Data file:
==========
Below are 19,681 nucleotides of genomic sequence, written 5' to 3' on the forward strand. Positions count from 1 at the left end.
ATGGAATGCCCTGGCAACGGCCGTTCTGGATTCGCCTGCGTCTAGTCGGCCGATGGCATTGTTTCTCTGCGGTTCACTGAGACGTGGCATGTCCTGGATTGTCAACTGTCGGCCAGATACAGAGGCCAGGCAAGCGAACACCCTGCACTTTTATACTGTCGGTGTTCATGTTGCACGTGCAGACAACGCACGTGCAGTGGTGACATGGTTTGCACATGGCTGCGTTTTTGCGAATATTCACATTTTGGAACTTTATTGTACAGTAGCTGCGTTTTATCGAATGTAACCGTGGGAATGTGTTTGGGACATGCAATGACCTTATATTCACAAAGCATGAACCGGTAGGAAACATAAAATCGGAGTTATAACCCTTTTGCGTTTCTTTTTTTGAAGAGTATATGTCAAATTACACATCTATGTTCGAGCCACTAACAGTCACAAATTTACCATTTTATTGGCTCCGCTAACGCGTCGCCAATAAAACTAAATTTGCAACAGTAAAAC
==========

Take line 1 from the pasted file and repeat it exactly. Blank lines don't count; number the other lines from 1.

Below are 19,681 nucleotides of genomic sequence, written 5' to 3' on the forward strand. Positions count from 1 at the left end.